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The NISWONGER FOUNDATION has selected five high school seniors to join the Scholarship and Leadership program in Fall 2019.  Currently, there are 19 Niswonger Scholars, with the newly selected students bringing the total to 24.  The Foundation also has 72 Alumni of the program. 

Unique to other scholarship and leadership programs, the goal of this Scholarship and Leadership program is to identify and develop leaders for Northeast Tennessee. These students commit to returning to Northeast Tennessee to work in their chosen career path, one year for each year they receive our scholarship.  The plan is that by enabling these students to pursue their academic passion and by cultivating their leadership abilities, they will be committed to returning to the region as catalysts for the growth and improvement in their home communities. 

Niswonger Scholars are selected through a nomination process that seeks to identify the region’s best and brightest future leaders.  They are given the opportunity to attend the college or university that will best prepare them for success in their field of study, while participating in a four-year leadership program. Through an emphasis on leadership, educational excellence, business management, community service and ethical decision making, the Scholars are provided travel, training, internships, and personalized support to become model leaders and citizens.  

The five new Scholars are Makayla Davis, West Greene High School; Trent Dickerson, Morristown East High School; Aisling Hagan, David Crockett High School; Erica Seal, Hancock County High School; John Turner, Jefferson County High School.

Makayla Lashay Davis
attends West Greene High School. She served as an officer in FCCLA and president of the Blue and Gold Club.  She is a member of the National Honor Society, National English Honor Society, Tennessee Tomorrow, and Future Business Leaders of America.  She is a cheerleader; and is a student athlete, playing both soccer and tennis at West Greene.  She is active in her community through her church. She is employed at Food Country USA.  Makayla is the daughter of Carolyn Dean, Greeneville.

Trenton Chase Dickerson is a senior at Morristown East High School. He is class president, Ambassador for the Student Congress on Policies in Education, and captain of the cross-country team. He has served as president and librarian of the school choir. He is a member of the School Board Advisory Council, 31+ ACT Club, and DECA. Trent’s awards include the National Merit Scholarship, recognized as Commended Student; All East Tennessee Honor Choir; All State Tennessee Honor Choir; 1st place Regional DECA Conference; and 3rd Place State DECA Conference.  He serves as a Youth Worship Leader, Bible School volunteer, and through COPE. He completed a summer internship with Morristown Utility Systems.  Trent is the son of Phillip and Tina Dickerson, Russellville.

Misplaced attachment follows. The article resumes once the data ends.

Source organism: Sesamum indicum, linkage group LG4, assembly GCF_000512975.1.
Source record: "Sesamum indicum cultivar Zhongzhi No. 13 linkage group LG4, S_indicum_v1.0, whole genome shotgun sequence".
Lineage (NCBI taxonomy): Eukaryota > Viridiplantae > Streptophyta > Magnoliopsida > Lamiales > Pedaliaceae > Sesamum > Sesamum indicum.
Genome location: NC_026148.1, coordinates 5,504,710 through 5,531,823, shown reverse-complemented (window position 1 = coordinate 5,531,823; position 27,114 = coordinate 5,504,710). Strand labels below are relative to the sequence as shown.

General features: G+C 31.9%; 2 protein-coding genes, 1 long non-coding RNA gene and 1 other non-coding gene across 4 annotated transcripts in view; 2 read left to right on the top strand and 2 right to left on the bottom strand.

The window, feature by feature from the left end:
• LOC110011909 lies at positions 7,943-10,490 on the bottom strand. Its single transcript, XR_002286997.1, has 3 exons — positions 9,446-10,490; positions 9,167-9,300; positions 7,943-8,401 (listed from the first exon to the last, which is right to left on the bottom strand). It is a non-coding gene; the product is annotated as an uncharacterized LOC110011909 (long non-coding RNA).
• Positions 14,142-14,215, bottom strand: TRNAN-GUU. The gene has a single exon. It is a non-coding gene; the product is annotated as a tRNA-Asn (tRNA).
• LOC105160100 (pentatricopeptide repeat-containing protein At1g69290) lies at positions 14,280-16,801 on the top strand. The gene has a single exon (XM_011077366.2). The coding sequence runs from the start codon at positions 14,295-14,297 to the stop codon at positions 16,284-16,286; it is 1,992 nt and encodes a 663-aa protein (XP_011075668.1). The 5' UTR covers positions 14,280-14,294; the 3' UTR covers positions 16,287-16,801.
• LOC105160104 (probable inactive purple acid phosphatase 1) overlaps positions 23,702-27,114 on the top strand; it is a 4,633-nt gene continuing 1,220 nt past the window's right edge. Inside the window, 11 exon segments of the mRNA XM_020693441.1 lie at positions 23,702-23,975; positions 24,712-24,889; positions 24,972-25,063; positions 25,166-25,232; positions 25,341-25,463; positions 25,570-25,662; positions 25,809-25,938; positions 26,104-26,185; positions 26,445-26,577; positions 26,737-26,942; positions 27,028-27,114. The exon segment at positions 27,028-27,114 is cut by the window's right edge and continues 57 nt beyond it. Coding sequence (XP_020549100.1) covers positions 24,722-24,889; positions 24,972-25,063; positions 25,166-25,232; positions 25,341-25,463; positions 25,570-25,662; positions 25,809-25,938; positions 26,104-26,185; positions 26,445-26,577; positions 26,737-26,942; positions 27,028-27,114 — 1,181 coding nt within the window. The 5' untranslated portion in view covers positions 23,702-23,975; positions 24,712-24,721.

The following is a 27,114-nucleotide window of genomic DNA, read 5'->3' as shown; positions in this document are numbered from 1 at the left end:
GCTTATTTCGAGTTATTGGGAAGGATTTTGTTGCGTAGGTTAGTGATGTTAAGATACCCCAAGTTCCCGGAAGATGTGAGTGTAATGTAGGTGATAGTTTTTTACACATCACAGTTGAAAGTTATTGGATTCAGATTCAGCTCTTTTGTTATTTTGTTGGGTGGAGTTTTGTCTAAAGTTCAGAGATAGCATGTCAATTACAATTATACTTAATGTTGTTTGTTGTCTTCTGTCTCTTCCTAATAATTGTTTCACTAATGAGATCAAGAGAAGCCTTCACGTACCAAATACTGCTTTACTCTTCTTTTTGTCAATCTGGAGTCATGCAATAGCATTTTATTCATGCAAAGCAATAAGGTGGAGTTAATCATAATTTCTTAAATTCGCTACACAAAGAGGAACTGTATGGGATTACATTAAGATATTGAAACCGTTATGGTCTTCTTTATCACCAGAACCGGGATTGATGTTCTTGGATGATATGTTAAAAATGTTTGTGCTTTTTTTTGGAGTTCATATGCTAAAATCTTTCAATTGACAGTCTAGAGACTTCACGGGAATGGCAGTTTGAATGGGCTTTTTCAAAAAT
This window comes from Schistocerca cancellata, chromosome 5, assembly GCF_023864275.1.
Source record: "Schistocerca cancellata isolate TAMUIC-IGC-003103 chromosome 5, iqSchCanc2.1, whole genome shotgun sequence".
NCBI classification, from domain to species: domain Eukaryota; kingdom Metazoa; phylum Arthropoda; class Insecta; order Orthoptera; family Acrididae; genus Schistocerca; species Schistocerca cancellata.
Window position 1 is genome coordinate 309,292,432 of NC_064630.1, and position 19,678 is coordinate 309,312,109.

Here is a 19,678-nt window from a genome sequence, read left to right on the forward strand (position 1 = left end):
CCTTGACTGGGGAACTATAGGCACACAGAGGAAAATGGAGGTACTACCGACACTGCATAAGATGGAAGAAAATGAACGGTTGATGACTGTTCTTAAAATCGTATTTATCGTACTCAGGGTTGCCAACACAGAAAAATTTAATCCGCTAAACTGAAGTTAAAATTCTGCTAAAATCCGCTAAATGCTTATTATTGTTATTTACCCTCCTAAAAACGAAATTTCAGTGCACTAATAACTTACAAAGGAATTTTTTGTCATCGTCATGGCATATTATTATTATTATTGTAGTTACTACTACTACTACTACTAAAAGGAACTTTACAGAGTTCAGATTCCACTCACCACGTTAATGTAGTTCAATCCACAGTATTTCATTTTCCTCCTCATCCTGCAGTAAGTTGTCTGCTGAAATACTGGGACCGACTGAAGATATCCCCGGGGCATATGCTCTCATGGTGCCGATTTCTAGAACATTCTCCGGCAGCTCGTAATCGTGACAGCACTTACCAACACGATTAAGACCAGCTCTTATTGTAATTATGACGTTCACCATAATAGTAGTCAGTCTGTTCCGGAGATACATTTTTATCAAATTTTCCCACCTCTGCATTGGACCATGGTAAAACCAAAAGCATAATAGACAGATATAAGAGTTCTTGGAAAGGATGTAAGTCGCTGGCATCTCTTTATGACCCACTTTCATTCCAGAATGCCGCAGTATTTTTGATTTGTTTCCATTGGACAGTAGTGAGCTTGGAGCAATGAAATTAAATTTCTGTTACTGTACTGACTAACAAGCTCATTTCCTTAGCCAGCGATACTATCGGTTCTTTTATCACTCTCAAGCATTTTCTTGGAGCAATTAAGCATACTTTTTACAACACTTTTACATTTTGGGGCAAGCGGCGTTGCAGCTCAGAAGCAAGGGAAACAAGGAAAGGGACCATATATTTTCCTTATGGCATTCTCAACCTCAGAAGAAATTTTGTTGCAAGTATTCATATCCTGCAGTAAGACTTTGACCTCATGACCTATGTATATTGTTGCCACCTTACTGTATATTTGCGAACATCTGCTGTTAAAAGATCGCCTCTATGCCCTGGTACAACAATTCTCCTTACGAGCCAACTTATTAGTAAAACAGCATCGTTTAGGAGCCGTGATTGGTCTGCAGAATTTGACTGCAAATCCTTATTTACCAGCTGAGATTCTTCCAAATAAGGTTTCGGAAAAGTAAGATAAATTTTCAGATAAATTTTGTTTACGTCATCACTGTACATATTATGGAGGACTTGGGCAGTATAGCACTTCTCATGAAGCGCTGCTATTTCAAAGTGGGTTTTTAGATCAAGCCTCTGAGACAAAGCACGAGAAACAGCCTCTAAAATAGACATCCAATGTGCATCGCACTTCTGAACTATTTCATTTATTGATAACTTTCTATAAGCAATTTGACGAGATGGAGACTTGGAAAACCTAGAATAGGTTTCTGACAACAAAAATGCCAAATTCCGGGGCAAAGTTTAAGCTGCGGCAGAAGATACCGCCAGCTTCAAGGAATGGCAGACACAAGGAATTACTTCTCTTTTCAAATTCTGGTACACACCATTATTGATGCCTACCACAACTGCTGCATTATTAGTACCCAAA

Aisling Grace Hagan is a student at David Crockett High School. She is president and former secretary of the David Crockett FFA Chapter. She serves as president, previously vice-president, of the Student Council; and is the Student Representative on Washington County School Board. She was chosen by the faculty to attend the Hugh O’Brian Youth Leadership Conference and the Student Congress on Policies in Education.  Her awards include 1st place State Nursery/Landscaping, 2nd place National Forestry, 1st place State Forestry, and 1st place State Floriculture. Aisling participated in a Rotary Club Student Exchange to Austria.  She is a member of National FFA Organization, Student Council, BETA Club, Junior Civitan International, French Club, Creative Writing Club and the Washington County Youth Soil Conservation.  Aisling is the daughter of James and Kate Hagan, Jonesborough.

Erica Brooke Seal attends Hancock County High School.  She is president of her 4-H Club; and has served as vice-president and reporter of the Future Farmers of America. Erica is a student athlete, playing soccer at Hancock High. She serves her community through 4-H, the Adult Education Offices in Rogersville and Sneedville, and through Sneedville’s Annual Fall Festival.  Erica is the daughter of Jennifer Greene and Shane Seal, Sneedville.

John Henry Turner is a senior at Jefferson County High School.  He is president of Leo Club and a member of National Technical Honors Society, Scholars Bowl, Beta Club and Jefferson County Youth Leadership.  He was named Sophomore Business Student of the Year and was a Scholars Bowl competitor. John has completed 130 hours of community service.  He is the son of John and Crystal Turner, New Market.

Established in 2001, the Niswonger Foundation has a mission “To create opportunities for individual and community growth through education.”  In addition to the Scholarship and Leadership program, the Niswonger Foundation supports educational programs in seventeen Northeast Tennessee school systems. With the motto of “Learn-Earn-Return,” the programs of the Foundation are supported by charitable donations, grant funding and personal contributions from Scott M. Niswonger.